For my part, I travel not to go anywhere, but to go. I travel for travel's sake. The great affair is to move. ROBERT LOUIS STEVENSON

Friday, 28 March 2008

Charmed

The final results of the annual RSPB Garden Birdwatch survey are now in. These are the birds you were most likely to see in the average UK garden in late January 2008:

1. House sparrow
2. Starling
3. Blackbird
4. Blue tit
5. Chaffinch
6. Wood pigeon
7. Collared dove
8. Robin
9. Great tit
10. Goldfinch
11. Greenfinch
12. Dunnock
13. Magpie
14. Long-tailed tit
15. Jackdaw

Although the house sparrow and starling populations have reduced drastically over recent years, they are still there at the number 1 and number 2 spots.

Except for jackdaw, all these species I see regularly in my own garden - though long-tailed tits are not as common, and only in the winter months. Happily surprised to see the goldfinch at number 10 on the list. This again reflects my own experience. I've seen more goldfinches this year than ever before - normally they're infrequent vistors to this garden. Only a few days ago a 'charm' of goldfinches descended on the flowering cherry tree.

Sad that the song thrush seems to be in an inexplicable decline. I haven't spotted one in the garden all year. It's one of my favourite garden birds - handsome, and with such a lovely song - second only to the nightingale's. And they're wonderful at controlling the snails which attack the hostas and the beans.

Beating The Bounds mentioned recently the classic book on birds by Viscount Grey of Fallodon, The Charm of Birds. I end with a quote about goldfinches from this charming book:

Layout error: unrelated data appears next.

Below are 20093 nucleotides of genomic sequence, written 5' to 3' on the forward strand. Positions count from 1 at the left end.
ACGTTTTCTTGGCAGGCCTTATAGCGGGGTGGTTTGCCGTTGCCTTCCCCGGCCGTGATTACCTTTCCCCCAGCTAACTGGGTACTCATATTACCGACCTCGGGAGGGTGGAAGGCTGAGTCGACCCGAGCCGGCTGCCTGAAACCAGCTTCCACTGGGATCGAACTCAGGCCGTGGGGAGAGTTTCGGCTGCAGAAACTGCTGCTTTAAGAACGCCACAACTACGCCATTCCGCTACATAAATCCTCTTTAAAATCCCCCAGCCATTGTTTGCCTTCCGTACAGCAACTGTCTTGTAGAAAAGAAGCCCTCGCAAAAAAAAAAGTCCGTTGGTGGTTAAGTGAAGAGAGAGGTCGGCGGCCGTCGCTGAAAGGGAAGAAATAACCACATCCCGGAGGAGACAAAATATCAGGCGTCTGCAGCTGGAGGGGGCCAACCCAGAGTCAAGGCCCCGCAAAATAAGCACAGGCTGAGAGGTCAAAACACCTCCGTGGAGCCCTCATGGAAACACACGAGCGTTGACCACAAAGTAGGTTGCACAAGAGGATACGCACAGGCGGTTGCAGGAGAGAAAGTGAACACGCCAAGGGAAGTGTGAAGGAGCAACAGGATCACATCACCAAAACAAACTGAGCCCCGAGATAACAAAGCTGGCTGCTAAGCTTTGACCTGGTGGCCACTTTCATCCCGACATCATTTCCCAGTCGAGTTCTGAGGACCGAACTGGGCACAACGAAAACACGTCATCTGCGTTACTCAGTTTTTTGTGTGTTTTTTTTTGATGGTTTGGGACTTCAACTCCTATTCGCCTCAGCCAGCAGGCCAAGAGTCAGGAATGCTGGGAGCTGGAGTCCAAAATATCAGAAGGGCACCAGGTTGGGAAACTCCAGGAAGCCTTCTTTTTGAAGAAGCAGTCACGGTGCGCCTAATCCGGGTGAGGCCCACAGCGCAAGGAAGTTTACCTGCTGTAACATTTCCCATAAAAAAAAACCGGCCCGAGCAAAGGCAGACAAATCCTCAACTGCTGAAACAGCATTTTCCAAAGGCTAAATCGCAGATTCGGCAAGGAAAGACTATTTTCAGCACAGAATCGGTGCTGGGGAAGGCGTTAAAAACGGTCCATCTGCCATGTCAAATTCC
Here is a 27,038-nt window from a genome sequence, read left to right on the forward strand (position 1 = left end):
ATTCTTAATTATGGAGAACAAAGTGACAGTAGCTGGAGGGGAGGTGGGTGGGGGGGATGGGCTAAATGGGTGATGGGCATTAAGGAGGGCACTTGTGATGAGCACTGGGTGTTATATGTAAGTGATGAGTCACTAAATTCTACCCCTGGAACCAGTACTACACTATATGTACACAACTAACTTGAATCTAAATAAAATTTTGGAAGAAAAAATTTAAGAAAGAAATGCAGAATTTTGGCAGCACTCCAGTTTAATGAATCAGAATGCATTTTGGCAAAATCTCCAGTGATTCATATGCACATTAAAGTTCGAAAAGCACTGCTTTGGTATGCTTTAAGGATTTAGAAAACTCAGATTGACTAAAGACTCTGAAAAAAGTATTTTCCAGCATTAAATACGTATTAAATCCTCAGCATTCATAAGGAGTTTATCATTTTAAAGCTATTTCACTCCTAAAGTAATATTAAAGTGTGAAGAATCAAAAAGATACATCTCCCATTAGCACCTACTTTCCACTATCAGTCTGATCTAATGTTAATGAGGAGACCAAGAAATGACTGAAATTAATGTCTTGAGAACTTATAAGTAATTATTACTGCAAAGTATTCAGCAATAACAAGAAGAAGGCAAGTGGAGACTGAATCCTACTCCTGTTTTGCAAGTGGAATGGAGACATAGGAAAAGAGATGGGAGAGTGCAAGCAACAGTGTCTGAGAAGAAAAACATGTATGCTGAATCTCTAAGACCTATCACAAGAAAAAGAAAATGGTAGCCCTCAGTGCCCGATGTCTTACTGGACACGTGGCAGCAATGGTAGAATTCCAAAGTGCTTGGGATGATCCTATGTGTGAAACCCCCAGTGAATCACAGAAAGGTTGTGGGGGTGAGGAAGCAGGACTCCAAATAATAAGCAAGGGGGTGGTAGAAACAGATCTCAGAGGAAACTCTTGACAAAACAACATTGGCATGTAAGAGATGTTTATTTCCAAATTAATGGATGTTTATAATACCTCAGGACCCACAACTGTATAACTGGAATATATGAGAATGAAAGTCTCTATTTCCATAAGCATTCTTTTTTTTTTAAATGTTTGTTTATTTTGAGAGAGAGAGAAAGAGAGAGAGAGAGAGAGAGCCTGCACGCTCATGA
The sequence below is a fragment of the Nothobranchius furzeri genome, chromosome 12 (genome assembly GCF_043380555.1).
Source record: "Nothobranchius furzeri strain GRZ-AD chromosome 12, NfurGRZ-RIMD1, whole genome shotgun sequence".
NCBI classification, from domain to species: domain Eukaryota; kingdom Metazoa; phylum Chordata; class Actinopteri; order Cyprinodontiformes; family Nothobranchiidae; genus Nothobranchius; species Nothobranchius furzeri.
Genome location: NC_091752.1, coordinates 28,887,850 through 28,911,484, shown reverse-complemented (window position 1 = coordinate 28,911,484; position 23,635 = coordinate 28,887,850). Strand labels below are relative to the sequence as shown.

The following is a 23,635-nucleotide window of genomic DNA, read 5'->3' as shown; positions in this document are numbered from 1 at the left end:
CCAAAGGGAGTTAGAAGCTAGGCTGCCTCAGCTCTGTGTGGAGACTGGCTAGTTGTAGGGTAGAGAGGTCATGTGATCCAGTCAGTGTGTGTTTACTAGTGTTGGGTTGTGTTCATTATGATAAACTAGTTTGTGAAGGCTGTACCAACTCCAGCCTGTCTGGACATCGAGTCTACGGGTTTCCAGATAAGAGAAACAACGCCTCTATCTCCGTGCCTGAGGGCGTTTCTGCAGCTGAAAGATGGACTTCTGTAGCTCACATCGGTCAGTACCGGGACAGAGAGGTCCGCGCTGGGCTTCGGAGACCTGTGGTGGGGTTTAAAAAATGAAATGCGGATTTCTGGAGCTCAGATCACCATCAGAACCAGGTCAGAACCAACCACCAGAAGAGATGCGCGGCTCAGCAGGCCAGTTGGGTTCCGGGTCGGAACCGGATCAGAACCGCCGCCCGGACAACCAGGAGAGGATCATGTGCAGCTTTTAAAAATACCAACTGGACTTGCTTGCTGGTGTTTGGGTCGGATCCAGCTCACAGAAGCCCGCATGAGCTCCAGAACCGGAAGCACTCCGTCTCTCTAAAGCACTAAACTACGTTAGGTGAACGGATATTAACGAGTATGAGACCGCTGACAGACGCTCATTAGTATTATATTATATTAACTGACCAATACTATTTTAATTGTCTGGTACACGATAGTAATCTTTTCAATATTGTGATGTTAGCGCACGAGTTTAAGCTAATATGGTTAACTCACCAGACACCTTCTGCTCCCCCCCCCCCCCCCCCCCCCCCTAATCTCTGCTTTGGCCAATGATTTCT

One of the prettiest nests ever found was a goldfinch's. It was in a yew tree, and the outside of the nest was made of green lichen : the lichen you find on beech boles and wooden palings. The inside was incredibly soft to the touch, which was possible only by a very long stretch, so the bamboo ladder was fetched to get a clear sight of it. Then it was found to be lined completely with dandelion 'clock', each little sphere detached from the many that make the full round of the puff. Another nest, this time lovely in its environment, was again that of the goldfinch. Holding my face deeply into a pyramidal apple-tree in full blossom in order to enjoy the light filtering through the mass of petals that clustered on the boughs so thickly as to shut everything else out, I became aware of the ruby mask of a goldfinch, sitting on her nest not ten inches away. She never stirred; happily I had insinuated myself very gently into this 'world of light'. Neither did I withdraw hastily. I stayed long enough to see how the rose and gold of sunlit apple-blossom could be deepened by this touch of red.

I love the little observant touches of the pyramidal apple-tree, the ruby mask of the goldfinch, and the detail of the bamboo ladder.

3 comments:

Singing Bear said...

The decline of the Song Thrush is truly alarming. We never see any greenfinches around this way. I used to see them all the time 'when I were a lad'.

Singing Bear said...

PS..I've a new blog address and name 'TIZ YER TIZ' www.tizyertiz.blogspot.com

the other one is now put of use.

Peace.

Two yards of lard said...

Another fantastic passage. Goldfinches are regular visitors to our garden. Last year a pair nested somewhere in the vicinity and we then had the pleasure of the whole family coming to our feeders.